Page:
In the beginning of 1999, I began dating Stan, who had attended Christian college with my sister. Half a year later we were planning our wedding. We were to be married just after he returned from his upcoming six-month deployment with the US Navy. However, six weeks before he deployed, at a doctor’s appointment for an unrelated issue, I found out I was pregnant. I was shocked, embarrassed, and humiliated. How could I let this happen? What would people think? I had let down my parents and so many others who looked to me as a witness to the faith. In that moment the temptation flashed into my mind, “You could have an abortion, and no one would every know.” It was a startling thought for someone who was adamantly prolife, but it was a dizzying temptation in my moment of humiliation. I knew I had to tell someone to “make it real” and to dissolve the temptation in the light of the truth. Stan was at work for another six hours, with no way of contacting him. I went to my sister’s house (her husband was also on staff at our Baptist church) and asked if we could talk. Immediately after confessing to my sister, the power of the temptation was gone. A few hours later, Stan and I talked and in the following days he told my parents and our pastor, and I wrote a letter to the staff at the camp repenting of our sin and asking for their forgiveness. It was an extraordinary experience of the power of confessing your sins to someone with some authority to retain forgiveness — of exposing and repenting of our shortcomings out loud and thus receiving God’s grace and freedom through that confession. Two weeks later we were married. Two weeks after that Stan deployed. He returned after a six-month deployment and two weeks later our first beautiful daughter was born.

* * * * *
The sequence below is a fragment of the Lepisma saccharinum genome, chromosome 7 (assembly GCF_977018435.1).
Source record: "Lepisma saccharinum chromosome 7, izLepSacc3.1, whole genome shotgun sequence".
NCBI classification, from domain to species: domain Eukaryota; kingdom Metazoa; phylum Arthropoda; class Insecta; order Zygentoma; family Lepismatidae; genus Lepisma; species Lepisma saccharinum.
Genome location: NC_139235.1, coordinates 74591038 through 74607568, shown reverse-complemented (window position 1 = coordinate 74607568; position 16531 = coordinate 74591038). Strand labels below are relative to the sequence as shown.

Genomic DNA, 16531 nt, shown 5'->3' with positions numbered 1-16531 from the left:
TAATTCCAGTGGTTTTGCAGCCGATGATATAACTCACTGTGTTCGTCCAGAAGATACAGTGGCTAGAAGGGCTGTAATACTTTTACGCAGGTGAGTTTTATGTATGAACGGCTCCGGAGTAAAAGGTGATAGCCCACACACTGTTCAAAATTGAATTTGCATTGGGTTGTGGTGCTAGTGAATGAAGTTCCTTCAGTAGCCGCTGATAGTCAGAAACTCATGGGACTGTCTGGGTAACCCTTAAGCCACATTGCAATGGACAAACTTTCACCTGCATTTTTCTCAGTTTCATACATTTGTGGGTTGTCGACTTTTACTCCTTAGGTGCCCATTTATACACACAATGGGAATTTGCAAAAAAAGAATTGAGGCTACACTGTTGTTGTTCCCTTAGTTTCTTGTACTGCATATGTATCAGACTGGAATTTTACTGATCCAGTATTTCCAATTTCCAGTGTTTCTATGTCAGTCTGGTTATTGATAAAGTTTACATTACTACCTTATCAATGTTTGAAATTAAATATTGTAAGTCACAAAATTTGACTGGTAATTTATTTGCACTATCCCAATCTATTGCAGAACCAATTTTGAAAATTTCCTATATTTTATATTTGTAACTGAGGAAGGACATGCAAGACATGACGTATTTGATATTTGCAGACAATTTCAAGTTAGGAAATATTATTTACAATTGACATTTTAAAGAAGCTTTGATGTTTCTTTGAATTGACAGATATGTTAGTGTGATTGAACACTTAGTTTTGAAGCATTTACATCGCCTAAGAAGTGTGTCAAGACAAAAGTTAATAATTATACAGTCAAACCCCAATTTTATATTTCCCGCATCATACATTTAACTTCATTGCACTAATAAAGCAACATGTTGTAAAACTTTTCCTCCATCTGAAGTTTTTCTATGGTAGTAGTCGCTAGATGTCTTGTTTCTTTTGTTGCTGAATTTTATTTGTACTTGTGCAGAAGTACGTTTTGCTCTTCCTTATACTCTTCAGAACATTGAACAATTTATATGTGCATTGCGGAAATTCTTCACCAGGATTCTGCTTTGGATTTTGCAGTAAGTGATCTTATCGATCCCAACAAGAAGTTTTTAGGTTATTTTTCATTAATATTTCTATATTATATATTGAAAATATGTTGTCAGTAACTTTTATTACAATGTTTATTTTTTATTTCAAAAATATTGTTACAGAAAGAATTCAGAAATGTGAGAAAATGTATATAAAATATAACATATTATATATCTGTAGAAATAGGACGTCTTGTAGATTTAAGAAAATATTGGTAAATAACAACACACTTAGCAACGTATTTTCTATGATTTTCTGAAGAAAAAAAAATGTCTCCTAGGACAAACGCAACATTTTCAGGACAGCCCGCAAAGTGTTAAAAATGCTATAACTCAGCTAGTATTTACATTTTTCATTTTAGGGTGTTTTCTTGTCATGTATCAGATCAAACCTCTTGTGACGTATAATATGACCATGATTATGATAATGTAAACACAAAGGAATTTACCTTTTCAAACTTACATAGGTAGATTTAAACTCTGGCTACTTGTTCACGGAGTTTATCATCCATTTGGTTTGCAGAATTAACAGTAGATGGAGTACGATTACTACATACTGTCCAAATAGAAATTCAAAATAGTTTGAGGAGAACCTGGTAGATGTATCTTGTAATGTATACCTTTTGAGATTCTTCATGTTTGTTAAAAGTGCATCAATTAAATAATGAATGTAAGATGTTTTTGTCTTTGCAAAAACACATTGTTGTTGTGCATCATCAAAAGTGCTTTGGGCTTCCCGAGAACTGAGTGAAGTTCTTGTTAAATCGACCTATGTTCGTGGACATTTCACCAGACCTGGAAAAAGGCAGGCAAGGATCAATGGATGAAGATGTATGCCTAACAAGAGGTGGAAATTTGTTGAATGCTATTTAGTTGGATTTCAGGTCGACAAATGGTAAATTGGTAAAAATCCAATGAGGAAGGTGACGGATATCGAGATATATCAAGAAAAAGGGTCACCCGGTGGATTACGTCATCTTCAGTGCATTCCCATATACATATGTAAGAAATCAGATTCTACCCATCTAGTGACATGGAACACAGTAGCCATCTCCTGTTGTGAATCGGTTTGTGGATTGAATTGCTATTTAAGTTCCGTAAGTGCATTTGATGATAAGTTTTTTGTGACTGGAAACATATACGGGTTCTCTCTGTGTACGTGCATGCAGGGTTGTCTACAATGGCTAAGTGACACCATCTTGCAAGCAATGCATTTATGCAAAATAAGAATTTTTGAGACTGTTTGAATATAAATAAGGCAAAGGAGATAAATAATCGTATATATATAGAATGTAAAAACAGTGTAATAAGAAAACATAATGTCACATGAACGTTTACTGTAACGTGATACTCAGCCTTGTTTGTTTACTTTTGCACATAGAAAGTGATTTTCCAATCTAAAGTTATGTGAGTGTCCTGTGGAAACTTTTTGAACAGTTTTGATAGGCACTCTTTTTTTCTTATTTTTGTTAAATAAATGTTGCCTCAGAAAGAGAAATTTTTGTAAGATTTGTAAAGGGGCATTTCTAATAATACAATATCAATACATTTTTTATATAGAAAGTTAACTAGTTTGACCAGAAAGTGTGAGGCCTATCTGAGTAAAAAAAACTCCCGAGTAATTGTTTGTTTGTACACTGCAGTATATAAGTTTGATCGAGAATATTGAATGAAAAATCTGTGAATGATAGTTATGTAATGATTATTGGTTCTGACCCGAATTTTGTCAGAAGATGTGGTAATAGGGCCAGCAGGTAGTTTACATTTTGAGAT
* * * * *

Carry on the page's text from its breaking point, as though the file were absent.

Questions & Unsettling Notions